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From brief to brilliant: elevating your marketing game

4th May 2023

4-minutes read

The creative brief holds together any design project. A good brief leads to a good result so let’s focus on some key points that should be included in any creative brief.


The proposition describes the single idea or thought that the design should communicate.

This should be conveyed as a single sentence, never a list. Few people have time to absorb a fraction of communication they're bombarded with every day, and for any hope of your message cutting through the noise it must be single-minded.


What are the most powerful benefits customers receive by choosing your business?

What is the benefit of your service or product? "We deliver next day" is not a benefit: you need to go a stage further - what is the benefit of next day delivery? Be specific: the more targeted the message, the powerful it becomes.

Tone of voice

How do you want your marketing material to sound?

Reassuring? Informal? Helpful? Does your target audience want guarantees? Or are they turned off by too much detail? Although this section is often dictated by the nature of your business, don’t confuse who you are with who you target. Tone of voice can come down to subtle variations in copy or visual cues such as font choices and colours.

Target market

Think specifically about the person targeted by the media you’re designing.

Don’t describe your target market as "women aged 20 - 50” as this is too vague.

Go deeper and develop a brand persona, a fictitious customer that your business aims to serve. Consider income, marital status, occupation, education, personal tastes, attitudes and buying habits. What do they watch on TV? Love Island or Panorama? Would they use public transport? Would they buy their car from a main dealer, car supermarket or Ebay?

Don’t worry that you’re making a judgement about their behaviour, you’re just trying to understand it better. If you struggle to narrow it down, consider a "primary” and "secondary” target market that don’t conflict.

Product / service positioning

Every organisation has a specific market position.

Where does your business sit within the marketplace? Although many brands outwardly appear to target the same customers, each will be targeting a slightly different persona and its useful at this stage to understand what those differences are.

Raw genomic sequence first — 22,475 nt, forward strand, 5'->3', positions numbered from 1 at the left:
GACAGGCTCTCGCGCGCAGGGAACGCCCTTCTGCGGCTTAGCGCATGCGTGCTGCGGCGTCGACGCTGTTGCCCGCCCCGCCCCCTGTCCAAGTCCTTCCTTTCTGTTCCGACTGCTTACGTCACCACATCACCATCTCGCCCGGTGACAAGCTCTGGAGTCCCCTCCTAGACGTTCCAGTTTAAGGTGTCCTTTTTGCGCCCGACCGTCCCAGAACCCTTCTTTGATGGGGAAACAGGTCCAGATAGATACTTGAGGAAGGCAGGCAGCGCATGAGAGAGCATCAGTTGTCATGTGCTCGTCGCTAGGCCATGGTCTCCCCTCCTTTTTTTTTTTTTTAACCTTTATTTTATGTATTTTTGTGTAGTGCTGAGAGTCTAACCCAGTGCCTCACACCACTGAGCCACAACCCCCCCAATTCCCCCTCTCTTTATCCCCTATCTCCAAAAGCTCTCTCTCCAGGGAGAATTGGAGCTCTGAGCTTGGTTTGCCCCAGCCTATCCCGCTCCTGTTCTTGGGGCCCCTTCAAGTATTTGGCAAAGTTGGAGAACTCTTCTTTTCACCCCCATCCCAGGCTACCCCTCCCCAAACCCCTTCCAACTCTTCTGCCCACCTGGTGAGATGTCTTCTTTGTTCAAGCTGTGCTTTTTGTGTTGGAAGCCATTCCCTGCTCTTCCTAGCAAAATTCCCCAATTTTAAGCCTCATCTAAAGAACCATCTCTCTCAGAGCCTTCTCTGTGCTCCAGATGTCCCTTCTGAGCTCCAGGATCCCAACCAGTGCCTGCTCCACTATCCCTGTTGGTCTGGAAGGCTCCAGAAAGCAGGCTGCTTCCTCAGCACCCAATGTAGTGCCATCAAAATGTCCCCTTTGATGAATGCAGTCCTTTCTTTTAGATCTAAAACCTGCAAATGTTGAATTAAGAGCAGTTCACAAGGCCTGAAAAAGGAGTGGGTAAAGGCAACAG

It's also worth identifying your indirect competition as well as your direct competitors. If a customer chooses not to buy from you, who are they buying from, and are they necessarily buying from a direct competitor? For example, consider somebody who needs to buy a gift. One online retailer sells clothing. another sells jewellery. Despite selling different products, the clothing store might face much bigger competition from the jewellery store rather than rival clothing retailers. Is it possible to draw a similar parallel in your own marketplace?

Call to action

Every design needs a call to action. Do you want customers to sign up to your mailing list? Visit a website? Visit your premises? Follow your Linkedin company page?

Think carefully about what you sell and the media you use. If you’re a service business, perhaps a sales appointment is the right outcome? For big ticket product businesses, a sale at this stage of the interaction might seem unlikely: instead, should you encourage your would-be customer to request more information or visit your showroom which is a tentative step towards their first order? However you want your customers to interact, remember to include details that make interaction easier: "Free Delivery”, "Free Parking”, "Open 7-days a week” etc.


Explain to your designer how much you want to invest in your project. Being clear and honest up front helps your designer answer your brief in the best way without exceeding your limits.

There’s no point getting a response to the brief from your designer only to find that it’s way beyond budget - that’s a frustrating outcome for client and designer alike.

A well written creative brief is the key to any successful design project and you should invest time and thought getting it right. The better your designer understands your requirements, the better the results.

A full briefing document can help with your own brand development or design project. Give us a call and find out how we can help you attract more business.

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Mark Wilde

Mark Wilde

Creative Director

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